Recently, I’ve been hearing more business leaders talk about scaling back to prepare for tough times ahead. However, a turbulent economy doesn’t necessarily have to end up negatively impacting your company – it all depends upon how you approach the challenge. While we can’t control circumstances and events, there are things we can do to rise to the occasion.
Changes in the economy may sensitize your customers to the value of what they spend their money on, where they spend it, and when they spend it. But — they are spending money. Three things you can do:
- Adapt your products/services to meet their new needs. For example, a company that makes computer equipment started offering more services so their customers could more effectively and efficiently use what they already owned. (Example: services include consulting, training, and coaching in addition to different levels of hotline and field service support).
- Demonstrate how the same products/services can add different value: Customers will continue to buy the same products and services at premium prices – even in a down economy – provided that sales people can help customers tap into how the value of their product/service meets their most important objective. (Example: In a down economy, if buyers can’t justify buying a luxury car for “fun,” they may still justify it for business reasons, performance, safety, security and other “practical” reasons).
- Provide incentives: Find new ways to add value for buying now rather than later, for buying bundled service packages, or for buying in larger quantities by offering special deals (Example: a storage company offers 2 months “free” if the customer purchases a one year contract instead of a monthly contract).
When faced with less demand from current customers, be sure to explore the reasons behind the drop and new ways to add value before abandoning the market. There may be more opportunities than you think.
Increasingly, the answer to less demand from current customers is for companies to reach out to new markets. For instance, both Southwest Airlines and Jet Blue Airlines -traditionally focused on leisure travel – are aggressively pursuing the business travel market. This approach has promise, but to be successful it’s important to remember one thing.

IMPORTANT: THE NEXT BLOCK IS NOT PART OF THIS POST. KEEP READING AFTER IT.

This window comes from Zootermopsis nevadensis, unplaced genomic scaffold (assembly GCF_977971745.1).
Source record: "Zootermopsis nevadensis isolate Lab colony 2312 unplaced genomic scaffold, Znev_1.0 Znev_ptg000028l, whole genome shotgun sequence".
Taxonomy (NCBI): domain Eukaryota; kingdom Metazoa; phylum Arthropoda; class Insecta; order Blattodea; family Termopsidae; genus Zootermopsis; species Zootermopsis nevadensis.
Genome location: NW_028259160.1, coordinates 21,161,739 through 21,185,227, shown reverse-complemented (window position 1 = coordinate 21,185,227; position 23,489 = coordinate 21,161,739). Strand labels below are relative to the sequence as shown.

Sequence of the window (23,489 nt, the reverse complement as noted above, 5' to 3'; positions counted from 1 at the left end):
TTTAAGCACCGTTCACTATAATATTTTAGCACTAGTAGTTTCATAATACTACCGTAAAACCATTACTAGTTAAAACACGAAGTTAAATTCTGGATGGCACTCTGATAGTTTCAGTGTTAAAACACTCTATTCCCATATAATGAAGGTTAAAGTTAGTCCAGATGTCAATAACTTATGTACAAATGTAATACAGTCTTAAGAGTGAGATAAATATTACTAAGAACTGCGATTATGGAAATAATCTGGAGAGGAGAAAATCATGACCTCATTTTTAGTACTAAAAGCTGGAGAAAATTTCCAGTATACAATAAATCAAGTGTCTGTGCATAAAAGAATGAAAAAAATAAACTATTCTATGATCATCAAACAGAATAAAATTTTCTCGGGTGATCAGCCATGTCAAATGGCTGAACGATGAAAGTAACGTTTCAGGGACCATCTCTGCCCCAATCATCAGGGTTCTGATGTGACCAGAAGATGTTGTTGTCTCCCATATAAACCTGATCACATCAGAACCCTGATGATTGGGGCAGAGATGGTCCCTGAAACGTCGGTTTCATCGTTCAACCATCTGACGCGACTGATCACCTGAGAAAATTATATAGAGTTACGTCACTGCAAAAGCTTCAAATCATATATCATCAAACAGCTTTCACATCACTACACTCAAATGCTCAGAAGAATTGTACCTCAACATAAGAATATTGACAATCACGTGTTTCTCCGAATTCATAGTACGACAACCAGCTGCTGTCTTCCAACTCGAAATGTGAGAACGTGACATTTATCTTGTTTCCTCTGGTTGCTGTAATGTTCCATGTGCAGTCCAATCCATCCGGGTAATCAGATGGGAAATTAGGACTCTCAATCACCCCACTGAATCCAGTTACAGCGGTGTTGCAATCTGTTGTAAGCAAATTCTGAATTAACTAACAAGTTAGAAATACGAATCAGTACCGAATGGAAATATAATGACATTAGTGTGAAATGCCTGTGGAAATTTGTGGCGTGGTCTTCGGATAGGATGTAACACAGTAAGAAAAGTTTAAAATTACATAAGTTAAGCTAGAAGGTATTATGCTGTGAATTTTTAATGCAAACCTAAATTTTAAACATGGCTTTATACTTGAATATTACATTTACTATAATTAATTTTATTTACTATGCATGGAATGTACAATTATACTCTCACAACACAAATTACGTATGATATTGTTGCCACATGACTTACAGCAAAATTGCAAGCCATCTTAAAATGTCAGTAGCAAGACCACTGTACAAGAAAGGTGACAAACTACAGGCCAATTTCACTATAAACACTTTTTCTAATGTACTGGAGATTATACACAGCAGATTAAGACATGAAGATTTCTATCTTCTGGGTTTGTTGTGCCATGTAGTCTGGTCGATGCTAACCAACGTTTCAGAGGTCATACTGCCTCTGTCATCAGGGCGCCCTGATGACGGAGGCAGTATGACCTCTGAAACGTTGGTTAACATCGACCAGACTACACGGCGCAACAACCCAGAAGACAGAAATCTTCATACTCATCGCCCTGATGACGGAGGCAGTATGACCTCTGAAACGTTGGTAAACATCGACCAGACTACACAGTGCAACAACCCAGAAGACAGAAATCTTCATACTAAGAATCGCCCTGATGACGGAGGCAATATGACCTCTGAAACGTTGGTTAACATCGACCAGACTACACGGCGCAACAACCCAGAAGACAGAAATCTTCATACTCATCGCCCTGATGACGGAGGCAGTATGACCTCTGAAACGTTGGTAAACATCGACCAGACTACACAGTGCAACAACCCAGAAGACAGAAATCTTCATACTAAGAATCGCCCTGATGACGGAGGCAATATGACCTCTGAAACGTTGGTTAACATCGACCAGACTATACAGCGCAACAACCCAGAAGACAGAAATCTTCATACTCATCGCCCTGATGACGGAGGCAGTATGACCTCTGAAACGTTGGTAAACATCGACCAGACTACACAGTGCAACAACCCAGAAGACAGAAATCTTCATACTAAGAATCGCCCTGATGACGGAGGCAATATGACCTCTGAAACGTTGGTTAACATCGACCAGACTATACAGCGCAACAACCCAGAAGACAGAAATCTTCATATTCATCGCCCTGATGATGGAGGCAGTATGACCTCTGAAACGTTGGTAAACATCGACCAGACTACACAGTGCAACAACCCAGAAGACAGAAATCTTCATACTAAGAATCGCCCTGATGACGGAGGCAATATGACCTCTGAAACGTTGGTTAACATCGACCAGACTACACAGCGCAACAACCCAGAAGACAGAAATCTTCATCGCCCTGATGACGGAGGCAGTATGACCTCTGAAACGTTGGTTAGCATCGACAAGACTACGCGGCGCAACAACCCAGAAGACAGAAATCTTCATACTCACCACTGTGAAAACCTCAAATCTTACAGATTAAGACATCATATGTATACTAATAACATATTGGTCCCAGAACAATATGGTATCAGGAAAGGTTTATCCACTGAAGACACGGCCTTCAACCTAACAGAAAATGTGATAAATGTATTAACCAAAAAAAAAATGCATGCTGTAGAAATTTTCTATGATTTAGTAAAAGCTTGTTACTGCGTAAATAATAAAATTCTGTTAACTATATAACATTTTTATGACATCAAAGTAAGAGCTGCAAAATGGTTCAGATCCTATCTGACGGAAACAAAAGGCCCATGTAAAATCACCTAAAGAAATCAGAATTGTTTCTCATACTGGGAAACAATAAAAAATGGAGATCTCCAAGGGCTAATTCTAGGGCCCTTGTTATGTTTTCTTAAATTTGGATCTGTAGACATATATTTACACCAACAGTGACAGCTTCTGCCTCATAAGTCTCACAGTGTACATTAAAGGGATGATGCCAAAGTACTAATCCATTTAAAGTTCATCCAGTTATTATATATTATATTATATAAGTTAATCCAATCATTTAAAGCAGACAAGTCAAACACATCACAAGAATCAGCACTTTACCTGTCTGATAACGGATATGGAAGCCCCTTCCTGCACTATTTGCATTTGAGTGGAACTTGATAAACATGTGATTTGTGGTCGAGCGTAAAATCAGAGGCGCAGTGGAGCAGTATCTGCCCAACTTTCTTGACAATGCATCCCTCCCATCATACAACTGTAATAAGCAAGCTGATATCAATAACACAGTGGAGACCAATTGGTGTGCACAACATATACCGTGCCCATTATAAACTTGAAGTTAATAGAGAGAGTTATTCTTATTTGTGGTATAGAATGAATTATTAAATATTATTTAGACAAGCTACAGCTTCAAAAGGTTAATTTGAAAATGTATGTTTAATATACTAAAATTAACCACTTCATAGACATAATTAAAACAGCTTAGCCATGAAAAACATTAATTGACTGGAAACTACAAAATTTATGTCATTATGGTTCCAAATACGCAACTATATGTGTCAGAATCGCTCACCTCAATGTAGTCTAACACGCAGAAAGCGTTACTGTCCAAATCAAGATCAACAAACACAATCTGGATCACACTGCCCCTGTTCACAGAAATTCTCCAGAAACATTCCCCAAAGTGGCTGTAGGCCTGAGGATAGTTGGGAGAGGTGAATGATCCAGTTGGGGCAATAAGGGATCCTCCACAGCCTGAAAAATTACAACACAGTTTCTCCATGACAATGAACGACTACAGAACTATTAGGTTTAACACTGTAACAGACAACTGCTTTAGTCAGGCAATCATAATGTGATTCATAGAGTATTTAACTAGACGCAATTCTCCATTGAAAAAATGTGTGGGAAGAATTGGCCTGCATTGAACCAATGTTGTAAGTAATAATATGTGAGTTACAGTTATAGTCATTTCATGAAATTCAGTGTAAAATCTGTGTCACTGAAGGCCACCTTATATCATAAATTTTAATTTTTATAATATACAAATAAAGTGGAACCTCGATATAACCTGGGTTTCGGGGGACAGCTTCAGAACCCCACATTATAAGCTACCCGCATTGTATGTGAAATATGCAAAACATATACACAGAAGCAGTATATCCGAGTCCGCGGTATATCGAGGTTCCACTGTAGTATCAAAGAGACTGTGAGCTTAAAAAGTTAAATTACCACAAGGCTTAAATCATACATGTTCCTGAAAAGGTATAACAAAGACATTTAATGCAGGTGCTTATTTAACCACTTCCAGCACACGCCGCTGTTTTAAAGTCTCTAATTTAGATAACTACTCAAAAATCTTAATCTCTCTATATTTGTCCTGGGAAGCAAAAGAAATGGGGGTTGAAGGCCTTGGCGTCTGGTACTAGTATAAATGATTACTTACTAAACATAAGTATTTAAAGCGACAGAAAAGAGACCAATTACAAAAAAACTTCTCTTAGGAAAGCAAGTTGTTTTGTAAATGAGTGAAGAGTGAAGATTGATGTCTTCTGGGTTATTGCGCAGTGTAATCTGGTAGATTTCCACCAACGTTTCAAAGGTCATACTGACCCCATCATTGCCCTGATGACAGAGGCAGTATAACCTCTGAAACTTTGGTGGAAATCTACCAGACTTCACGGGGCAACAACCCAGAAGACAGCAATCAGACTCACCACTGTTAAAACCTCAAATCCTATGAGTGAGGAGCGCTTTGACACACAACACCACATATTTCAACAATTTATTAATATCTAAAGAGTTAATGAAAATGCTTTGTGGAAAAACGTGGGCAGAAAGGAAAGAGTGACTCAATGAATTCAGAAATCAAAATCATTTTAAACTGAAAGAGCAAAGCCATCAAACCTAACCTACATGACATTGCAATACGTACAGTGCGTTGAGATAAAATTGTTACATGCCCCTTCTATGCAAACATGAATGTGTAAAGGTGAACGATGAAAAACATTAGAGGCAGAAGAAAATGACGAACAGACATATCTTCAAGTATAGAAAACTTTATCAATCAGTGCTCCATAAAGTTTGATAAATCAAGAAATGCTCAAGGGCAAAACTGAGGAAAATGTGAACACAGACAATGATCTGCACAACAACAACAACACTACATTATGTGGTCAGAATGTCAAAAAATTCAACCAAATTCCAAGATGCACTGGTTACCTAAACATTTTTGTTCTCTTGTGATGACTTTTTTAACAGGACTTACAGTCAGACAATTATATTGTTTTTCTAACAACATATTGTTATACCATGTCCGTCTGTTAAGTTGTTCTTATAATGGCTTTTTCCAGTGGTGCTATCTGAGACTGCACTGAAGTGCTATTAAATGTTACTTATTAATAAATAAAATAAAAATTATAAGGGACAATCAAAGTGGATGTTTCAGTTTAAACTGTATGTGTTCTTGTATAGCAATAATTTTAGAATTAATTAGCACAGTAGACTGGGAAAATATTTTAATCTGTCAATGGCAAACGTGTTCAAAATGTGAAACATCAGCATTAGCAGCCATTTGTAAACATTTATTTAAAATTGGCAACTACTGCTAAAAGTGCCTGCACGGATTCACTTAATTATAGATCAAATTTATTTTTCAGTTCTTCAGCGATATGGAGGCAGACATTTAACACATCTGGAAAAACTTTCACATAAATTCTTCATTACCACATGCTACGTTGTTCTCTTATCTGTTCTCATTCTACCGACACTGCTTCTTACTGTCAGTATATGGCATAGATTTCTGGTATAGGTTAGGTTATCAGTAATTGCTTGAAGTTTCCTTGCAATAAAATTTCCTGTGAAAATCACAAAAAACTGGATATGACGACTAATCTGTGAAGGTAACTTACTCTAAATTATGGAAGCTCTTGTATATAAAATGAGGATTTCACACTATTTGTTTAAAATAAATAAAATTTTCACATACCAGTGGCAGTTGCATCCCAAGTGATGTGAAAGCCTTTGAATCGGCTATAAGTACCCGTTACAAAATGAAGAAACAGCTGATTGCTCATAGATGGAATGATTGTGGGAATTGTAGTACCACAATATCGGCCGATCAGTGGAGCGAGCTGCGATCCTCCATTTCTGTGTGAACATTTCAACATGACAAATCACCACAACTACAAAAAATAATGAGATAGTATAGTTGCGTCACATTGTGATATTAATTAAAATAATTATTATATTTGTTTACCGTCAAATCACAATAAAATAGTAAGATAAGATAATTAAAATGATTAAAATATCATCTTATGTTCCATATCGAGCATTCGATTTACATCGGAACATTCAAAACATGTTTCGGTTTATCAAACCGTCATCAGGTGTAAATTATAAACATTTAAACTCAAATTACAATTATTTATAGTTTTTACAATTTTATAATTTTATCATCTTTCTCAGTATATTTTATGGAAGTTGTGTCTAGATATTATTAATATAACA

The key to successfully entering a new market is to adopt an investment mindset. For example, both airlines discovered they needed to make a number of changes in order to be “business traveler friendly.” Everything from flight schedules, layout of gate areas, accounting systems, and reservation management systems had to be adjusted to meet the needs of corporate travel departments. Clearly, these two airlines are evolving in ways that will eventually impact every aspect of their company.
Entering a new market has the potential to profoundly and permanently impact the nature of your company. Be sure that your key stakeholders understand and are committed to the significant investment and change it’s likely to take in order to succeed.
One of the biggest areas of control we have, regardless of external circumstances, is how we lead and manage our organizations on a daily basis. The way leaders approach the answers to each of the following areas have a great deal to do with why one company can exceed and their competitor in the same industry fails.
Questions to ask yourself and others in your organization:
What needs to be done? Why? What else could be done to accomplish the same objective?
Who will do it? Why should they do it? Who else could do it and still achieve our objective?
Where will it be done? Why? Where else could it be done and still accomplish our objective?
When does it need to be done? Why? At what other time could it be done and still meet our objective?
The more assumptions you and your organization uncover about your objectives and goals, the more choices you have available to respond regardless of the circumstances.